Just a few days after the AT&T model got its Jelly Bean update, other Samsung Galaxy Note variants are starting to see the update to Android 4.1.2. According to reports from MobileSyrup and XDA, the Canadian carrier-branded versions on TELUS, Rogers and Bell all have updates waiting for them. Meanwhile on the Android Central forums, a number of OG Note owners in the UK report that their GSM unlocked Notes are getting a similar update.
The Galaxy Note Jelly Bean update brings the new Google Search app with Google Now, improved responsiveness through the "Project Butter" performance enhancements, in addition to a new UI and a selection of newer software features from the Galaxy S3.
If you've updated your Galaxy Note to Jelly Bean, hit the comments and let us know how you're getting on.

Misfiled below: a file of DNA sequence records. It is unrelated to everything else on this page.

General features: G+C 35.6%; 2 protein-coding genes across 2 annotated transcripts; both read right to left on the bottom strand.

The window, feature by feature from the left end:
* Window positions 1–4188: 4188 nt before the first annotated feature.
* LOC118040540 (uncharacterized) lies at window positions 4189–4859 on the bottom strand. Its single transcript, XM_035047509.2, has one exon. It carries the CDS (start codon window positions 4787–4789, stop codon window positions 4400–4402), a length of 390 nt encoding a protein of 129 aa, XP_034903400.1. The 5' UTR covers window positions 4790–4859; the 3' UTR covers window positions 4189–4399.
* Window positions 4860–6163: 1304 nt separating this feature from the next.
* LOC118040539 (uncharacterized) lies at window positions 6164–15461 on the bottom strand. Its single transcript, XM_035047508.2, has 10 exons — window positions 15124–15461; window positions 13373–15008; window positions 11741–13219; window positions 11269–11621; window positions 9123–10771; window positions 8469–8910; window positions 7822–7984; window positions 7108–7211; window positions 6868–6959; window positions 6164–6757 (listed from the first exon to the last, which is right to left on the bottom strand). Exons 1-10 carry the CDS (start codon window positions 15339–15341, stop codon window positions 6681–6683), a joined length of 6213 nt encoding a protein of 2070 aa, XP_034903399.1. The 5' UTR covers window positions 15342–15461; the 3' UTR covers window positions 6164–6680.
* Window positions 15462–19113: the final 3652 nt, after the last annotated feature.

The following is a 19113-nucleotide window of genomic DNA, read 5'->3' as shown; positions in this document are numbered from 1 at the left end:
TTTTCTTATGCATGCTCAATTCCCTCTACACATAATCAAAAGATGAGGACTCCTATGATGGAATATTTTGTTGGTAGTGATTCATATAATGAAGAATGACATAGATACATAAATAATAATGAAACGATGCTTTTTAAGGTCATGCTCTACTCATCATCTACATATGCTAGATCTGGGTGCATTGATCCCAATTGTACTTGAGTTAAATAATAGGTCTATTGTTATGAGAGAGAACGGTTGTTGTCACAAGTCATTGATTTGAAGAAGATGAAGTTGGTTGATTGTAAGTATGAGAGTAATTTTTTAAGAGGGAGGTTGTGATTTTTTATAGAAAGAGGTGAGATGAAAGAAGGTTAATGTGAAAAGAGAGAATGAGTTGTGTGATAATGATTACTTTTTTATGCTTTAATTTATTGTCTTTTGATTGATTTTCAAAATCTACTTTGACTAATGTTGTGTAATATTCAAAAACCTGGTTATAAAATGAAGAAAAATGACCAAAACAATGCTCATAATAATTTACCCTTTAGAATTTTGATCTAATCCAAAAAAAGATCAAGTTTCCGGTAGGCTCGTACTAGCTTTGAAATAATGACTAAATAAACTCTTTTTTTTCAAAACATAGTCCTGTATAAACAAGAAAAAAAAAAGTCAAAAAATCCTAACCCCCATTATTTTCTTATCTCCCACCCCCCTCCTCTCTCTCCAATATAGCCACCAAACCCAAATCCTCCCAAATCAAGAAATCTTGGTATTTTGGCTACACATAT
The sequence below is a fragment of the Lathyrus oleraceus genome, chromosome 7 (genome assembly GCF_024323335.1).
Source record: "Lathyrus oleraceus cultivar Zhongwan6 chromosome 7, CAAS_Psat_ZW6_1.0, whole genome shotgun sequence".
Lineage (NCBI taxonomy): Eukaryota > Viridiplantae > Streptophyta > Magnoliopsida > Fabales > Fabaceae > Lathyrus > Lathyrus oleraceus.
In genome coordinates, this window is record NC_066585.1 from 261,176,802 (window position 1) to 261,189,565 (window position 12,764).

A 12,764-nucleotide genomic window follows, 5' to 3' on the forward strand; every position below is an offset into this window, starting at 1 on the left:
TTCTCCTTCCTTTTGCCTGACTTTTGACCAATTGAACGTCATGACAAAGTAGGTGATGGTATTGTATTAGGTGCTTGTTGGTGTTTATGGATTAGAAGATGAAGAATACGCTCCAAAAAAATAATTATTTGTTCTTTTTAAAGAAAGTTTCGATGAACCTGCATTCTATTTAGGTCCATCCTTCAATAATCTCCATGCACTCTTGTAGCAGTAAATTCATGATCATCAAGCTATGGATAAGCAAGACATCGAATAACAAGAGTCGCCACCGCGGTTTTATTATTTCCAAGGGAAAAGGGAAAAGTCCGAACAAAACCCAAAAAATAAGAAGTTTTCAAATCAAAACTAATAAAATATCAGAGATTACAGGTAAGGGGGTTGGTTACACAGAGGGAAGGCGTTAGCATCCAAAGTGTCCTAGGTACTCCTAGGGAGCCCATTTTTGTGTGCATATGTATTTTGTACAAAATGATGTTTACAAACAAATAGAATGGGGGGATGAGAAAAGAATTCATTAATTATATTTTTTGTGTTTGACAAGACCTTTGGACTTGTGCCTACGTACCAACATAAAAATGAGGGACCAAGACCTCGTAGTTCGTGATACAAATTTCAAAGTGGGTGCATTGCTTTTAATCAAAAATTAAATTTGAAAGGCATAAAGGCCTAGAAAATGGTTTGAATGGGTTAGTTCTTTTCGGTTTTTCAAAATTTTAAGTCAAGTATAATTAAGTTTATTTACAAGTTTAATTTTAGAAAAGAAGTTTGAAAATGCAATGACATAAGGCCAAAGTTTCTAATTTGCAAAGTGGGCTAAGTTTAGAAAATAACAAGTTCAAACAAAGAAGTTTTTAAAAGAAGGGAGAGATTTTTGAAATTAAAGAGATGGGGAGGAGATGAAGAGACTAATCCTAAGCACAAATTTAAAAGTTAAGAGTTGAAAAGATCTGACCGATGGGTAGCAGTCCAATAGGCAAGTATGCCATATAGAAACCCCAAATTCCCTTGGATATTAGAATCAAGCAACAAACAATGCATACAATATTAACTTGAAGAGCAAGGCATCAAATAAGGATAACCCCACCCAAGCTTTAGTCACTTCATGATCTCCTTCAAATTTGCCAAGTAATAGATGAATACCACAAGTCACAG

The T-Mobile GALAXY S 4 has only been available for a short time, however it looks like the carrier has already announced a software update. In fact, said update is available as of today and those with a T-Mobile GALAXY S 4 will be able to grab the update over-the-air or by way of Samsung Kies.
The changelog is on the smaller side and while the handset will stick with Android 4.2.2, the baseband version is going to change from M919UVUAMDB to M919UVUAMDL. Otherwise, aside from the baseband version, this update brings improvements for two items. Those two items include the ISIS app and the Visual Voicemail app.